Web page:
Edmonton’s built environment was strongly defined by its mid-century construction booms. While many buildings of that era are simplistic, cheap constructions that better reflect the mindset of their developers than their architects, our best architecture paradoxically emerged in this period as well. Buildings such as the Royal Alberta Museum, Citadel Theatre, and Muttart Conservatory have continued to define Edmontonians’ experience of their city. However, most of Edmonton’s architectural approaches are imported, and few of the city’s buildings—brilliant and mediocre alike—speak to the climatic and aesthetic realities of this place. Peter Hemingway’s are exceptions, giving Edmontonians a glimpse into a city where the architecture is in tune with its prairie reality.
Born in England in 1929, Hemingway immigrated to Canada in 1955 after earning his architectural diploma in Kent. Hemingway is responsible for a string of Edmonton landmarks: the Stanley Engineering Building (1968), Coronation Pool (1968-70, now renamed Peter Hemingway Pool), the Central Pentecostal Tabernacle (1964-72, now demolished), and the Muttart Conservatory (1976). Two of these, Coronation Pool and Stanley Engineering, won the Massey Medal for Architecture. Hemingway was also active in the professional community, contributing to publications such as Canadian Architect and serving as the President of the Alberta Association of Architects in 1982.
Despite his beginnings abroad, Hemingway fully embraced the realities of the prairie condition. Reflecting on his new home in the book Modern Canadian Architecture, he notes the following:
“The Prairies present a harsh and unforgiving environment. No matter how beautiful the Alberta Rockies or Saskatchewan sunsets or Manitoba lakes, the threat of early frosts and hard winters is ever-present in all three provinces. Cross this climate with a cost-conscious developer concerned with speed of construction and economy of means and you have a very difficult context for design. … The Prairie region, in its geographic immensity, climatic hostility, and social rigidity requires its architects to be potent givers of form. This, in my opinion, is why the most powerfully original buildings in the post-war era have come from here. I would go further and say that perhaps the only truly Canadian – as against adopted – architectural images have been created on the Prairies, out of this harsh necessity for strong forms in a landscape wide as Heaven or Hell.”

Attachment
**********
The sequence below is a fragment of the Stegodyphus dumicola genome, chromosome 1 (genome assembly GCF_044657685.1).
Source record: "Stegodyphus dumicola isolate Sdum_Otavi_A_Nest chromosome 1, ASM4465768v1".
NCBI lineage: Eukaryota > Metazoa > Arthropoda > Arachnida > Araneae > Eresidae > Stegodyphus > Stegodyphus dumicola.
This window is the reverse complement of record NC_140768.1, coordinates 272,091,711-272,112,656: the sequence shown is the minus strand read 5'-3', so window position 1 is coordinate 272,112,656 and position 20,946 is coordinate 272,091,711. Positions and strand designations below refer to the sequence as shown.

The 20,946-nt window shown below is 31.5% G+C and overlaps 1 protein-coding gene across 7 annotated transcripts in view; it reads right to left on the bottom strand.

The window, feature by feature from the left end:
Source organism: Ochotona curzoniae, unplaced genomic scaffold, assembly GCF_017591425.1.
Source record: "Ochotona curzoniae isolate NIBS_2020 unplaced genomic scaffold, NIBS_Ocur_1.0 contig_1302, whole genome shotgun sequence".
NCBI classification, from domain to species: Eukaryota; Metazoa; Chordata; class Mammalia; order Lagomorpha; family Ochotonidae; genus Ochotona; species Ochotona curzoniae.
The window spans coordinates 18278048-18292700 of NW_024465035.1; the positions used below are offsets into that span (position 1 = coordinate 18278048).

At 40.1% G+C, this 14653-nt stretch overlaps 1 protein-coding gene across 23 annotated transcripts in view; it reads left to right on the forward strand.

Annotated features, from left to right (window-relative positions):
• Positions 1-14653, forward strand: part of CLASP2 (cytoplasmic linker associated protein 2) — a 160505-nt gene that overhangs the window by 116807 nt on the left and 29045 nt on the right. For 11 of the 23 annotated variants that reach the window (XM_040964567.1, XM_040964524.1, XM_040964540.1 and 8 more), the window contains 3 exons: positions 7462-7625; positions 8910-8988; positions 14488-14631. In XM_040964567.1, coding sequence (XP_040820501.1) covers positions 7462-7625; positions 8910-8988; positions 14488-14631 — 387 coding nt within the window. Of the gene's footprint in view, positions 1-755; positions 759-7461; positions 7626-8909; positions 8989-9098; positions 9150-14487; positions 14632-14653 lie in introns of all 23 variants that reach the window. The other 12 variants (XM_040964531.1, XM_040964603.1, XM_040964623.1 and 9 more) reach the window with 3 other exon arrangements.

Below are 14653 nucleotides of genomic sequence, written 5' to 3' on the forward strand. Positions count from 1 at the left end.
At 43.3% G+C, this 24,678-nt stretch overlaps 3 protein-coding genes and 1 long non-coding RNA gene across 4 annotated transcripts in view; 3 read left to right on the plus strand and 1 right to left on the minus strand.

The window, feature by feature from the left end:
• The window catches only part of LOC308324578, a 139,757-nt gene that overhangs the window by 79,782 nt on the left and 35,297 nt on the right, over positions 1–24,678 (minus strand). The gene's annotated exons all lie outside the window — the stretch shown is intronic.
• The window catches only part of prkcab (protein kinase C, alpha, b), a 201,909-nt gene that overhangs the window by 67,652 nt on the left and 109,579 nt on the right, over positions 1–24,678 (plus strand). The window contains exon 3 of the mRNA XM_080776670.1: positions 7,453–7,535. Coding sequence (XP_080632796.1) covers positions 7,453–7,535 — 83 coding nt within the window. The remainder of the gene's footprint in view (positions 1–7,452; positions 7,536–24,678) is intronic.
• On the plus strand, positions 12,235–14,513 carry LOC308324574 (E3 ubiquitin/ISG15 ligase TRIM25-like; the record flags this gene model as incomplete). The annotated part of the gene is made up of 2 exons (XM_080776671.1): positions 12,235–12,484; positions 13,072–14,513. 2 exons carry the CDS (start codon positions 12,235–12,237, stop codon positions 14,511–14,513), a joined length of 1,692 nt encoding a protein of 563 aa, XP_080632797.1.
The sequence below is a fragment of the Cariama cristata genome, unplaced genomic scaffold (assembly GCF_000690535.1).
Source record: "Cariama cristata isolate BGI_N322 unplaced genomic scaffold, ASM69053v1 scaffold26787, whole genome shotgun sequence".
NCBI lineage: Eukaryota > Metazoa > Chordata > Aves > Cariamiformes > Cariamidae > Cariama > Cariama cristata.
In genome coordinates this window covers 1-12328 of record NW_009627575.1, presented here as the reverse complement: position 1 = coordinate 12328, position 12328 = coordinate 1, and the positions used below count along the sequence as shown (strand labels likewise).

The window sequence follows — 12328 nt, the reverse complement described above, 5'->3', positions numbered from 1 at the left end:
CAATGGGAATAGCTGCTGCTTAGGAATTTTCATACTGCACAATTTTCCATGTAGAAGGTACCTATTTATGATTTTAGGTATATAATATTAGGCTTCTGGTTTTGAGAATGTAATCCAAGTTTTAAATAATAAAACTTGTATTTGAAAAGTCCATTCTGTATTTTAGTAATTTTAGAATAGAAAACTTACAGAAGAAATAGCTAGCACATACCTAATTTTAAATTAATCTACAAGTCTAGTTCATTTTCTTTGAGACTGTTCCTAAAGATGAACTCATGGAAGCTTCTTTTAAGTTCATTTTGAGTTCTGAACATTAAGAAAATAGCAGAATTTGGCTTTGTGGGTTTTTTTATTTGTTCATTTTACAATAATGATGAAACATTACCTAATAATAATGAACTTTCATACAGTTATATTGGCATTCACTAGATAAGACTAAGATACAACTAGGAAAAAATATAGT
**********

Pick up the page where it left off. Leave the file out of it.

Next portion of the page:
True to this quest for ‘strong forms,’ Hemingway’s buildings present bold shapes set within the landscape, be it the simple box of Stanley Engineering, the pyramids of Central Pentacostal and Muttart, or the elegantly curved surfaces of Coronation Pool, flowing up out of the rolling berms surrounding the building. This refined confidence is also carried into superb detailing: faced with a roof drainage pipe coming right through the centre of Coronation Pool’s elegant wood ceiling, Hemingway painted the drainage system bright yellow, giving the playful appearance of a 6-legged yellow spider clinging to the dark brown ceiling. And the forces within that building’s tension cables are beautifully resolved through giant bolts slotted in pairs of vertical concrete walls rising from the landscape. Materially, his buildings have an earthy quality, often paired with a use of glass that emphasizes its immaterial qualities. All of this works together creating a strong atmosphere that resonates with Edmonton’s natural, un-built environment.
In discussions of his work, it is often noted that Hemingway’s best buildings owe a great deal to the work of other architects: the Stanley Engineering build can rightfully be seen as a response to Eero Saarinen’s John Deere Office Building, and Coronation Pool as a response to Kenzo Tange’s National Gymnasium and Pool. And while this bothers those who believe that architects should strive for originality, it is reasonable to argue that Hemingway spent time learning the guiding principles of some exemplary architecture, and applied those principles to the unique contexts of his own projects. That ability to create buildings true to Edmonton, even when his design principles were imported, is something that Edmonton’s architectural community desperately needs to learn from Hemingway’s work.
His belief in the socially transformative power of architecture motivated Hemingway’s practice, and it comes to the fore in his essay “Architecture for the Individual”:
“[Architects] must realize that when they design spaces within and without buildings, the inhabitants interact with these spaces in a number of significant ways. It is precisely this interaction that in turn helps to form a culture. Architectural values can so easily become society’s values and architectural weaknesses society’s weaknesses. … People in our depersonalized age want desperately to feel significant – to believe that lives have a purpose. They need to live in communities that ennoble them and assist them to become truly human. All of this the architect can help to accomplish if he will begin now to DESIGN FOR THE INDIVIDUAL and not pander anymore to faceless governmental and commercial power brokers who are merely interested in controlling people.”
Standing in Coronation Pool on a cold winter day, within an embrace of wood, welcome humidity, and warm dappled light, that rhetoric takes on its full meaning. The promise of a vibrant life up north feels closer than ever.
Geoffrey Simmins, “Peter Hemingway” in The Canadian Encyclopedia [http://thecanadianencyclopedia.com/articles/peter-hemingway]
Leon Whiteson, Modern Canadian Architecture (1983).
Trevor Boddy, Modern Architecture in Alberta (1987).
William Bernstein and Ruth Cawker, Building with Words: Canadian Architects on Architecture (1981).